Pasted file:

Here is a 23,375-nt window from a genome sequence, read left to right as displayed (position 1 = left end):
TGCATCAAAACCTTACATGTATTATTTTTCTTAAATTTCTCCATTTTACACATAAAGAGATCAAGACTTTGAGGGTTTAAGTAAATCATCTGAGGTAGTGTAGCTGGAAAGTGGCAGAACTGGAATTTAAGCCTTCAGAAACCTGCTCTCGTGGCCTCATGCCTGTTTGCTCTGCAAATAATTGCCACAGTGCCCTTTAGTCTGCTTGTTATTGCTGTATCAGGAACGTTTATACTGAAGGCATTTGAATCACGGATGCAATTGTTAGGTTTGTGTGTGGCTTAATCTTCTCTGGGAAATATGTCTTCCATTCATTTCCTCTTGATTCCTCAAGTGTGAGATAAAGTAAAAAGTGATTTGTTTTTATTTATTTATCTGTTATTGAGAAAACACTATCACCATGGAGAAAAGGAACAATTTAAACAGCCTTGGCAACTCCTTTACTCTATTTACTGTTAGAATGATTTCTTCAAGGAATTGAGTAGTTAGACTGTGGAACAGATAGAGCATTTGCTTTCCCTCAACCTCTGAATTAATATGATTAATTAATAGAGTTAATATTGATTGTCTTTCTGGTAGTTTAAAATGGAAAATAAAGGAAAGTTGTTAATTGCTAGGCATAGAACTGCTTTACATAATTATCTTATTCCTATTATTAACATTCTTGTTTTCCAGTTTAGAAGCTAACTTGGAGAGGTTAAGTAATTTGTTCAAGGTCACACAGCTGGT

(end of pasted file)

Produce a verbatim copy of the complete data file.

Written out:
Here is a 23,375-nt window from a genome sequence, read left to right as displayed (position 1 = left end):
TGCATCAAAACCTTACATGTATTATTTTTCTTAAATTTCTCCATTTTACACATAAAGAGATCAAGACTTTGAGGGTTTAAGTAAATCATCTGAGGTAGTGTAGCTGGAAAGTGGCAGAACTGGAATTTAAGCCTTCAGAAACCTGCTCTCGTGGCCTCATGCCTGTTTGCTCTGCAAATAATTGCCACAGTGCCCTTTAGTCTGCTTGTTATTGCTGTATCAGGAACGTTTATACTGAAGGCATTTGAATCACGGATGCAATTGTTAGGTTTGTGTGTGGCTTAATCTTCTCTGGGAAATATGTCTTCCATTCATTTCCTCTTGATTCCTCAAGTGTGAGATAAAGTAAAAAGTGATTTGTTTTTATTTATTTATCTGTTATTGAGAAAACACTATCACCATGGAGAAAAGGAACAATTTAAACAGCCTTGGCAACTCCTTTACTCTATTTACTGTTAGAATGATTTCTTCAAGGAATTGAGTAGTTAGACTGTGGAACAGATAGAGCATTTGCTTTCCCTCAACCTCTGAATTAATATGATTAATTAATAGAGTTAATATTGATTGTCTTTCTGGTAGTTTAAAATGGAAAATAAAGGAAAGTTGTTAATTGCTAGGCATAGAACTGCTTTACATAATTATCTTATTCCTATTATTAACATTCTTGTTTTCCAGTTTAGAAGCTAACTTGGAGAGGTTAAGTAATTTGTTCAAGGTCACACAGCTGGT